stockmarket

German bosses urge government to stop EU proposal on connected cars


© Reuters. Tim Hoettges, CEO of Deutsche Telekom AG stands in front of an Ericsson 5 G antenna during the company’s AGM in Bonn

FRANKFURT (Reuters) – The bosses of BMW and Deutsche Telekom (DE:) have urged the German government to take action to block a European Commission proposal that would set a Wi-Fi-based standard for connected cars.

In a letter, BMW CEO Harald Krueger and Telekom’s Tim Hoettges warned that ruling out an alternative approach based on 5G mobile networks would leave Europe lagging rivals like China when it comes to the future of mobility.

“We are convinced that mandating Wi-Fi technology will cause significant delay to the European rollout of car-to-car and car-to-infrastructure communication,” the CEOs said in the letter to Transport Minister Andreas Scheuer, a copy of which was seen by Reuters.

Asked for comment, the German Transport Ministry said it was reviewing reservations raised by legal advisers to the European Council – the intergovernmental part of the EU decision process – after a working group meeting on April 5.

These would have to be examined before the government takes a final position on the issue, the ministry said.

The EU executive is seeking to set benchmarks for internet-connected cars, a market for carmakers, telecoms operators and equipment makers expected to be worth billions of euros a year.

The Commission’s preference for the Wi-Fi-based ITS-G5 standard would give Volkswagen (DE:) and Renault (PA:) an edge over BMW, Daimler, Ford and PSA Group which endorse the rival 5G standard called C-V2X.

Advocates of C-V2X, which could for example enable cars to ‘talk’ directly to each other to avoid colliding, say the technology works on existing 4G LTE networks and would be enhanced by the rollout of next-generation 5G services.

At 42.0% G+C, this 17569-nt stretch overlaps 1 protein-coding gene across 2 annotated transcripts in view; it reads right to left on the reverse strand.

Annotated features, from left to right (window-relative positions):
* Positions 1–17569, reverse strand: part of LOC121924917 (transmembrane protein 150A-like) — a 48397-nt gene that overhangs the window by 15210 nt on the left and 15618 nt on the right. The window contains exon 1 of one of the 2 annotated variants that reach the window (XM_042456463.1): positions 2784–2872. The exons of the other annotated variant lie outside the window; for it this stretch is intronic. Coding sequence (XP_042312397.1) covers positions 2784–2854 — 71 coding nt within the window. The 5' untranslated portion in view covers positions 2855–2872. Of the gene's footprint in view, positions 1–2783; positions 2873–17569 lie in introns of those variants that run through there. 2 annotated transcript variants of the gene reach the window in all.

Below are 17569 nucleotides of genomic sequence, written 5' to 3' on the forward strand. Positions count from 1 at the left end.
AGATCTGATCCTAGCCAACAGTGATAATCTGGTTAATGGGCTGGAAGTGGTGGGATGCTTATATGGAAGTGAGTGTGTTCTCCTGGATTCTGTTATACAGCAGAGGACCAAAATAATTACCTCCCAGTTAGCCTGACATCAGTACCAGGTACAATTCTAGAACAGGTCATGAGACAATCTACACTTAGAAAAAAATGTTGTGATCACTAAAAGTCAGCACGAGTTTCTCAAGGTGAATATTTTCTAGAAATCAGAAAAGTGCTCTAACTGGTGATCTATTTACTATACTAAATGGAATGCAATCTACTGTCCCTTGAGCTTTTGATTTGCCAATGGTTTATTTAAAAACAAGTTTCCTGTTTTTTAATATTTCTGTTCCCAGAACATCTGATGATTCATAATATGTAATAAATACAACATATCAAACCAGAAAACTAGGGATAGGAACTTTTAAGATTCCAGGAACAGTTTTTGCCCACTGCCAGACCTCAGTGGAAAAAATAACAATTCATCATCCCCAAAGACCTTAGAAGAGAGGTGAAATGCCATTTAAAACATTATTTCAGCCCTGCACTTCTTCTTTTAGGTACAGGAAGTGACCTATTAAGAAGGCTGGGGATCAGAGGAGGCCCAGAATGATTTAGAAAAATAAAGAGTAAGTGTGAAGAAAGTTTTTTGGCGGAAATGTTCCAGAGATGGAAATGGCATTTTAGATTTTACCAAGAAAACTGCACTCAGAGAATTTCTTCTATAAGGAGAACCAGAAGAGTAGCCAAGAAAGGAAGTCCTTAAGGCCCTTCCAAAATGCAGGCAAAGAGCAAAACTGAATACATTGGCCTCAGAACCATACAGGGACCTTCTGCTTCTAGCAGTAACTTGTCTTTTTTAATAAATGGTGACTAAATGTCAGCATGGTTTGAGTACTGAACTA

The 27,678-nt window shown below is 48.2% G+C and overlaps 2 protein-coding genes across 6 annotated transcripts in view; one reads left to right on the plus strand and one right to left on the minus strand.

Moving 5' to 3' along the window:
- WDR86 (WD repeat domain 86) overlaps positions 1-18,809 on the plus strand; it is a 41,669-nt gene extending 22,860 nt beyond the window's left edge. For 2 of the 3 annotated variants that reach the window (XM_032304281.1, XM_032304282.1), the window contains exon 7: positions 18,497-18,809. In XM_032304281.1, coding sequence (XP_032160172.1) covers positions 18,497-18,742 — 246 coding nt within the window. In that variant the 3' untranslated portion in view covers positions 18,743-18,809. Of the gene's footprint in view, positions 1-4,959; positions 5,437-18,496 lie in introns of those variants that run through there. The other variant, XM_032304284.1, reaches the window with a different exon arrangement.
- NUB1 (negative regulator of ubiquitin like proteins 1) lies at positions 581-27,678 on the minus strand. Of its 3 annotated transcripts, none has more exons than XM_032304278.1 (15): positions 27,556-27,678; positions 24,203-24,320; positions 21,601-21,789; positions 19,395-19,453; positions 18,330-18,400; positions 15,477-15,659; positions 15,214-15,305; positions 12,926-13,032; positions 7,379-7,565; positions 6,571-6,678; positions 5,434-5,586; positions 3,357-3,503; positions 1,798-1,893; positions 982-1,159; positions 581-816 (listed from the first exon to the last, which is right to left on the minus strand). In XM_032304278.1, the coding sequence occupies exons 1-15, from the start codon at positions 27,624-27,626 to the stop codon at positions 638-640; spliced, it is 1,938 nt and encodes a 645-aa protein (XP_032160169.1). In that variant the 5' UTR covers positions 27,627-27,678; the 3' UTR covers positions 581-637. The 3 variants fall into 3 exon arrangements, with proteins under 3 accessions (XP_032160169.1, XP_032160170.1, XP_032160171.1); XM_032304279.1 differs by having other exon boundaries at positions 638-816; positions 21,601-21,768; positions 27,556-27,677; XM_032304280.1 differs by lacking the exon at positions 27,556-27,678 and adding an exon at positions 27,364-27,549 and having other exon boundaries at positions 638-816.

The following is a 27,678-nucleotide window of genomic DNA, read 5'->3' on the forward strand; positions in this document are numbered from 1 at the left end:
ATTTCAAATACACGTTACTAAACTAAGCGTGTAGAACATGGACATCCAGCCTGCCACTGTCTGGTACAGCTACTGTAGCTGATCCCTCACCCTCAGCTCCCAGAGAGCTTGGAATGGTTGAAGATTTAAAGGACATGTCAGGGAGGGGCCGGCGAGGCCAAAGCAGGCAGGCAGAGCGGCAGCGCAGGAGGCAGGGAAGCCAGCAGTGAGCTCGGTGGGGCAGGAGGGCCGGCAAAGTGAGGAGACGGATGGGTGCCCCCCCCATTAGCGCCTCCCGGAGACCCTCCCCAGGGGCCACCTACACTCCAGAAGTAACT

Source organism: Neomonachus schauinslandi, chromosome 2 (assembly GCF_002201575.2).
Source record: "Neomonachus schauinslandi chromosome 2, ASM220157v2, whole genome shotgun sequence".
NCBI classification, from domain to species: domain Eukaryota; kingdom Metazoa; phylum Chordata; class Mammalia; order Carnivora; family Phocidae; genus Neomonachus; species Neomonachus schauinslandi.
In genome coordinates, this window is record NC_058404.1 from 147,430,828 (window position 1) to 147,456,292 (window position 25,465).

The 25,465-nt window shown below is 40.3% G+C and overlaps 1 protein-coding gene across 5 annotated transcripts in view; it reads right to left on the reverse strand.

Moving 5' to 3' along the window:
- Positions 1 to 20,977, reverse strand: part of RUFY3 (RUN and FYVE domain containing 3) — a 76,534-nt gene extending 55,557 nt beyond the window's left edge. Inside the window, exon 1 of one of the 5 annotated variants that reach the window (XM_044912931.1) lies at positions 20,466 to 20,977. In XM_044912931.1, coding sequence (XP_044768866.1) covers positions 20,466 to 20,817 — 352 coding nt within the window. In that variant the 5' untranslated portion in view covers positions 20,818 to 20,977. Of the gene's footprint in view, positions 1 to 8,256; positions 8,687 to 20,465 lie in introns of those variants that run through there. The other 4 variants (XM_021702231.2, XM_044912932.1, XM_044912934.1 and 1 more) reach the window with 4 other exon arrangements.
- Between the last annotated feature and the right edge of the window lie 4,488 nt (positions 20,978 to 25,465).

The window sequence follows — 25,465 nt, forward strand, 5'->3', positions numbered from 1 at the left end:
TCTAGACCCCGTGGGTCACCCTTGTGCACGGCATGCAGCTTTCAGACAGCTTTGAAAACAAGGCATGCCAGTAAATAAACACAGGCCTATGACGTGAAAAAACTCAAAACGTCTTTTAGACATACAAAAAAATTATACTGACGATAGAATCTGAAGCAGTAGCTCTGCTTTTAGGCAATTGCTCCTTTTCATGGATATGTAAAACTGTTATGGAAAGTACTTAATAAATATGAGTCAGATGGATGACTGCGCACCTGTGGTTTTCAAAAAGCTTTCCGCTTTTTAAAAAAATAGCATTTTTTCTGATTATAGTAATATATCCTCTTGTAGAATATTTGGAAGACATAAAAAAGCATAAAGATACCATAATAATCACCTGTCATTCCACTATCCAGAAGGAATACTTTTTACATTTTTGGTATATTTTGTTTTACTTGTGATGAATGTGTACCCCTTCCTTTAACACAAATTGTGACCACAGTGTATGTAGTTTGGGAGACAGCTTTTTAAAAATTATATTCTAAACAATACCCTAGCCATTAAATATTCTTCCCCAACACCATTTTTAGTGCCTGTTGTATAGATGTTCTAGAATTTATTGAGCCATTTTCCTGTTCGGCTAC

“C-V2X is a game-changer for safety,” an alliance of groups representing the European information technology and automotive industries said in a separate statement on Monday.

A key committee of EU lawmakers rejected the Commission’s proposal last week. The European parliament will vote this Wednesday in a plenary session in which a simple majority would be needed to block it.

The European Council also has a say in the issue and would also need a blocking majority to derail the proposal, say officials in Brussels.

Disclaimer: Fusion Media would like to remind you that the data contained in this website is not necessarily real-time nor accurate. All CFDs (stocks, indexes, futures) and Forex prices are not provided by exchanges but rather by market makers, and so prices may not be accurate and may differ from the actual market price, meaning prices are indicative and not appropriate for trading purposes. Therefore Fusion Media doesn`t bear any responsibility for any trading losses you might incur as a result of using this data.

Fusion Media or anyone involved with Fusion Media will not accept any liability for loss or damage as a result of reliance on the information including data, quotes, charts and buy/sell signals contained within this website. Please be fully informed regarding the risks and costs associated with trading the financial markets, it is one of the riskiest investment forms possible.





READ SOURCE

Leave a Reply

This website uses cookies. By continuing to use this site, you accept our use of cookies.